January 2009 - Posts
A New Hampshire lawmaker who began work last summer on a bill to mandate carbon monoxide detectors in new homes is even more determined after a Salem man died during last month's ice storm.
Rep. Suzanne Laliberte, a Democrat from Enfield, began working on her bill in June when a father and son from her town died of carbon monoxide poisoning. The bill would require detectors to be installed in all homes built after Jan. 1, 2010, and all homes that are sold after that date.
In Salem, Alexander Conca died after his furnace malfunctioned during the ice storm. Town fire marshal Jeff Emanuelson believes that a carbon monoxide detector would have saved the man's life.
The Fruitland, OR, City Council agreed to send its false alarm ordinance to public hearings for a final review.
The ordinance creates fees for “misuse of alarm systems” to reduce an excess of false alarms in the city police have to respond to. According to the ordinance, the fees go into effect after police have to respond to two alarms deemed to be false in a calendar year. According to the ordinance, the third false alarm yields a $25 fine, the fourth a $50 fine and the fifth a $75 fine. Property owners with more than five false alarms will be fined $100 each.
The fire life safety review fees generated the only discussion by the council. At the previous City Council meeting, the board agreed an ordinance establishing fire life safety review fees should be written based on Oregon’s code.
While Oregon only requires fire life safety fees on commercial and industrial businesses that meet certain size and occupancy requirements, Fruitland council members agreed, after some discussion, any commercial or industrial developments should be required to have a fire life safety review with a fee of 20 percent of the building permit cost.
City Administrator Rick Watkins pointed out builders in Fruitland are not assessed fees for building plan reviews to begin with, and the ordinance only addresses fire life safety for commercial and industrial. “If you’re going to do it, you’ve got to do it right,” he said. “And if (a fire life safety fee is) going to break them, they weren’t going to make it anyway, especially if you’re getting a free plan review.”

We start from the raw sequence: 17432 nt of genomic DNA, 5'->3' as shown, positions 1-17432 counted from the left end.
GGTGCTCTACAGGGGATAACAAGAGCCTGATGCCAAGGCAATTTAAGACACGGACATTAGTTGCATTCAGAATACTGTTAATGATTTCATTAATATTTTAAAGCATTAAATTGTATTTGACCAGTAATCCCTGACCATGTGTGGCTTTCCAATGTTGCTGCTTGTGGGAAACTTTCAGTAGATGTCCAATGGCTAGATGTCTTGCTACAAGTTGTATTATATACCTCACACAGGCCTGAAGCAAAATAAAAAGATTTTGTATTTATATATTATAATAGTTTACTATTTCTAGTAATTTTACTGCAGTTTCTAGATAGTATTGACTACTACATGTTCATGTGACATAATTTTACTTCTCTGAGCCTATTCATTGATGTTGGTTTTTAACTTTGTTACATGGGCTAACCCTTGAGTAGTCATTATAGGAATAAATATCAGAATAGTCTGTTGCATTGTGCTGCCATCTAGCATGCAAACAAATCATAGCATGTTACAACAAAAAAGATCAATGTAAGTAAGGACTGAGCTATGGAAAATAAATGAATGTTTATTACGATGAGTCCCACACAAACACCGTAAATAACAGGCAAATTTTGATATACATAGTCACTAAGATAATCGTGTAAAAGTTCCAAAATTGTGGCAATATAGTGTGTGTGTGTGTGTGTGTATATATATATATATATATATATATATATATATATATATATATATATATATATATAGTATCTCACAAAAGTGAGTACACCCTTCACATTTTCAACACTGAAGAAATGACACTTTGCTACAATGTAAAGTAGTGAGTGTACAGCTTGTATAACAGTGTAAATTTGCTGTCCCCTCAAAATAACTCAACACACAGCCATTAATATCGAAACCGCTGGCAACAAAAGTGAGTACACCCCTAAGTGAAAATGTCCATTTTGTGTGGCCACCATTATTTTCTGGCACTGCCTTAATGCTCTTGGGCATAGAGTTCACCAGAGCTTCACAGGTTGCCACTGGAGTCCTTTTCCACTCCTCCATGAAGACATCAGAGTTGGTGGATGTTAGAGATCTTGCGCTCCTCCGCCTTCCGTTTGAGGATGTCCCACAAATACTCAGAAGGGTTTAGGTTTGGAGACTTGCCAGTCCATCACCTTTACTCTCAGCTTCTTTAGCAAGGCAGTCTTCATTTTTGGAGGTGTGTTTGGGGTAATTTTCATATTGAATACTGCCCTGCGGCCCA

the Pinellas Sheriff's Office is taking the first step in the review of a proposed ordinance which is designed to help reduce the number of false alarms in the Sheriff's jurisdiction.
The ordinance would affect homeowners and business owners-operators in the unincorporated area and in those cities where the Sheriff provides law enforcement services.
The Sheriff's Office will ask the Pinellas County Board of Commissioners for approval on Tuesday, Jan. 20, to have ordinance advertised for public hearing and review.
The ordinance would require homeowners and business owners with a security alarm to register the alarm with the Sheriff's Office. There is no registration fee. Under the plan, the registered home or business owner gets two free passes if their alarm is activated twice in error. The third false alarm of a registered owner incurs a $75 fine which increases with further false alarms.
The fines are greater for non-registered alarm owners. There are no free passes. The first false alarm incurs a fine of $175 which increases to $200 after four false alarms. The fines increase from there.
According to Sheriff Jim Coats, "The alarm ordinance is part of our on-going effort to run our organization more efficiently."
"When you think that a deputy sheriff can spend an average of half an hour at each call, that time adds up," Coats said. "We would rather not fine anyone, but the purpose of this ordinance is to work with the public to better manage this false alarm issue."